4 Things to Know About Cervical Cancer Screenings Headlines

Sue Dunlap
CEO, Planned Parenthood Los Angeles

You’re not alone if you’ve skipped cancer screenings. But taking the best possible care of yourself does not have to be difficult.

Cervical cancer is one of the most preventable cancers when caught early. Even so, women put off screenings due to time, cost, anxiety and lack of awareness. A national study conducted by Planned Parenthood last year revealed that too many women aren’t getting their recommended cancer screenings.

Whether or not you feel healthy, preventive care is too important to avoid. As much as 93 percent of cervical cancer cases could be prevented by screening and HPV vaccination.

Cervical cancer is caused by certain types of HPV, or human papillomavirus, a common sexually-transmitted infection. In most cases, the body’s immune system clears HPV naturally — but high-risk HPV can sometimes lead to cancer. Pap smears screen for HPV. While there is no cure, there are treatments for the abnormal cell changes it can cause in the cervix, available at some Planned Parenthood health centers. Current guidelines for cervical cancer screenings call for:

  • Initial Pap test at age 21

  • Pap test every three years for women and transgender men aged 21-29

  • Pap or HPV test every three years for women and transgender men aged 30-64, or both Pap and HPV tests every five years

  • More frequent screenings for women and transgender men with certain abnormalities.

Talking about the importance of screening helps. Ask your loved ones when the last time they had a checkup was – and if they’re delaying care, ask what is holding them back. Your encouragement could make the difference.

Since her diagnosis with uterine cancer, Fran Drescher has changed her focus and perspective. “Mind, body and spirit must be in balance for my immune system to operate at an optimum level,” she explains. And since she was first diagnosed, she’s become more self-aware about managing her stress levels and reducing the toxins she says are “prevalent in most people’s daily life.”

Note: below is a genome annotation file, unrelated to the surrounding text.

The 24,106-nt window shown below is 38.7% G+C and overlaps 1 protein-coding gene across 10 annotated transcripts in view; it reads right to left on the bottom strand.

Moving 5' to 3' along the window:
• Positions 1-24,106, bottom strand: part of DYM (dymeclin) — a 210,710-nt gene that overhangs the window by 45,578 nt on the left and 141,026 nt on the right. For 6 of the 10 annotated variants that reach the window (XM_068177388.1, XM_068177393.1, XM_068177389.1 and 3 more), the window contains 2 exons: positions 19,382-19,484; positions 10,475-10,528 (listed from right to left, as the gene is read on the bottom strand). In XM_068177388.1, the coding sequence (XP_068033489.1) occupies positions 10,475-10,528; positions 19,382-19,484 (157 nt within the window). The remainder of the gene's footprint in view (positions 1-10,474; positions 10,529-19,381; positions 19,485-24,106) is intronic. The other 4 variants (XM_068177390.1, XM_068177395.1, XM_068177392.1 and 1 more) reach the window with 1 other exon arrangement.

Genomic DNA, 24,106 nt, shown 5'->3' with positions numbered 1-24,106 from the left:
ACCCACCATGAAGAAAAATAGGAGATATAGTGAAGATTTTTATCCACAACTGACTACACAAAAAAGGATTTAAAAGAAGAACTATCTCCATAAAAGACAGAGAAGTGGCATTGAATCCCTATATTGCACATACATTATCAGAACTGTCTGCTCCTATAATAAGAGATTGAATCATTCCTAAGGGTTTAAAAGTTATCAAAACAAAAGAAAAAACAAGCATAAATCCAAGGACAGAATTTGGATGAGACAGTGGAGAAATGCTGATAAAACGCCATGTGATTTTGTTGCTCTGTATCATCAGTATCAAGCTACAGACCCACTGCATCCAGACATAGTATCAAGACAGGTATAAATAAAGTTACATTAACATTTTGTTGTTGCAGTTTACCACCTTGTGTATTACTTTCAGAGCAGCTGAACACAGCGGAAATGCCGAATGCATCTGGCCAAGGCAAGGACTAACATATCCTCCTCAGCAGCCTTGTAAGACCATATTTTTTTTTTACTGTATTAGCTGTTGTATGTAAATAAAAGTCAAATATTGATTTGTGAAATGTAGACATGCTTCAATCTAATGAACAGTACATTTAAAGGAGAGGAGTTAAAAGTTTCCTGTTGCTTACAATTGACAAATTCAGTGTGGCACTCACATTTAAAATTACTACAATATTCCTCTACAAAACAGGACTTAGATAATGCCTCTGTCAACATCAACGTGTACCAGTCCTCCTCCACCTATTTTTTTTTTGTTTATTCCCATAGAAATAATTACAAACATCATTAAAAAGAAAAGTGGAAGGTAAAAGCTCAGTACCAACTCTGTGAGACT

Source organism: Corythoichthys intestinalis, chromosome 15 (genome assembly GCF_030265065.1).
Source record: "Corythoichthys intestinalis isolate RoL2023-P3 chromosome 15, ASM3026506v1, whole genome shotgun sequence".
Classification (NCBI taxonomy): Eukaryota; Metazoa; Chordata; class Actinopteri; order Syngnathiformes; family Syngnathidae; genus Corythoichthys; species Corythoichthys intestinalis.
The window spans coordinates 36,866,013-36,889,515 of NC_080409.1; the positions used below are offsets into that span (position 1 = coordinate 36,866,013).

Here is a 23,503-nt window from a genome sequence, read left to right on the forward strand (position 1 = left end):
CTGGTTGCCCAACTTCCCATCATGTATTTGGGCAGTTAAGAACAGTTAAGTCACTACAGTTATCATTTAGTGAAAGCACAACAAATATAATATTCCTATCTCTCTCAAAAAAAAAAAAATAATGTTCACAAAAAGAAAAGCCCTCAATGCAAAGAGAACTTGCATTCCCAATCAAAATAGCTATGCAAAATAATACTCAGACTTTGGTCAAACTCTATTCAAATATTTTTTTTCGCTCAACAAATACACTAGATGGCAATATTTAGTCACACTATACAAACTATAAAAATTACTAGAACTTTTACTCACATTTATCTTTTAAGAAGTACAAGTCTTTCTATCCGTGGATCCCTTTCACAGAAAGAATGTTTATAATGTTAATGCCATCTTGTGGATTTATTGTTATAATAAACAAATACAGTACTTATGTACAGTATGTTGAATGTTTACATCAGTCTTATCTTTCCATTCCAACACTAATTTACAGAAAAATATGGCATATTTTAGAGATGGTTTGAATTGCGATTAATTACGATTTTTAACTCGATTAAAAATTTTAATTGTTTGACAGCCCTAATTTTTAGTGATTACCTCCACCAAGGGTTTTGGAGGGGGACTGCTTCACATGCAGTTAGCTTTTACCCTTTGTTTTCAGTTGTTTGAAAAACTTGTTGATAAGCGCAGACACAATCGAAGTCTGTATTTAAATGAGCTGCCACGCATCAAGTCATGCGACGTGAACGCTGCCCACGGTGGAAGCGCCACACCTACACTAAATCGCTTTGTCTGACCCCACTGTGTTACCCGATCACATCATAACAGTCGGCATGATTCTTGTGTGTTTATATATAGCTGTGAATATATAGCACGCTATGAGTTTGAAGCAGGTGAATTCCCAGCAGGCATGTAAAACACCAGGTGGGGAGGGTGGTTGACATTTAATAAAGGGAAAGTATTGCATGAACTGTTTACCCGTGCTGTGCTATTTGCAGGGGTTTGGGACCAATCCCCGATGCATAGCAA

Detox your home

The Cancer Schmancer Foundation created a “Detox Your Home” program because the home, as Drescher puts it, “is the most toxic place we spend the most time, and ironically, have the most control over.”

The program challenges you to examine several different factors. What you put in your body – specifically, what are you eating? What are you putting on your body – with the skin being the largest organ in the body, what personal care items are you using? And lastly, what is around you – what products do you use to clean your home?

Organic equals prevention

The ‘In, On and Around’ concept invites a greater conversation about what ingredients are in the products you use and the food you eat, and how they were sourced or grown.

According to Drescher, supporting locally-sourced meat and produce from sustainable farms, ensuring everything is eco-friendly and organic can all help with the prevention of cancer.

By taking a stand and deciding to only use products that are grown naturally, organically and are eco-friendly, you’re putting your money where your mouth is. You are telling manufacturers there needs to be more accountability for the products they sell consumers, and as consumers, our purchasing habits send a clear message.

Consider this…

Some experts claim (and Drescher is of this camp) the mouth is the gateway to most health issues. A toothache is not always just a toothache. Because if what you eat has a direct correlation to your overall health, it makes sense that your oral health would be a beacon of sorts for the rest of your body.

A BALANCED OUTLOOK: For Fran Drescher, becoming more aware of everything from what she eats to how she cleans her home, has been vital in maintaining a positive attitude since being diagnosed with cancer.

Photo: Courtesy of CancerSchmancer.com



The other consideration she suggests: the connection between your gut, your immune system and stress. Our lifestyle – what we eat and our emotional wellbeing – impacts our immune system, so whenever we are stressed our immune system suffers. And when we eat poorly, our gut suffers.  
Ultimately, prevention takes in the whole health picture. Small changes to your lifestyle and diet can have positive health impacts down the line, ones that could be potentially life-saving.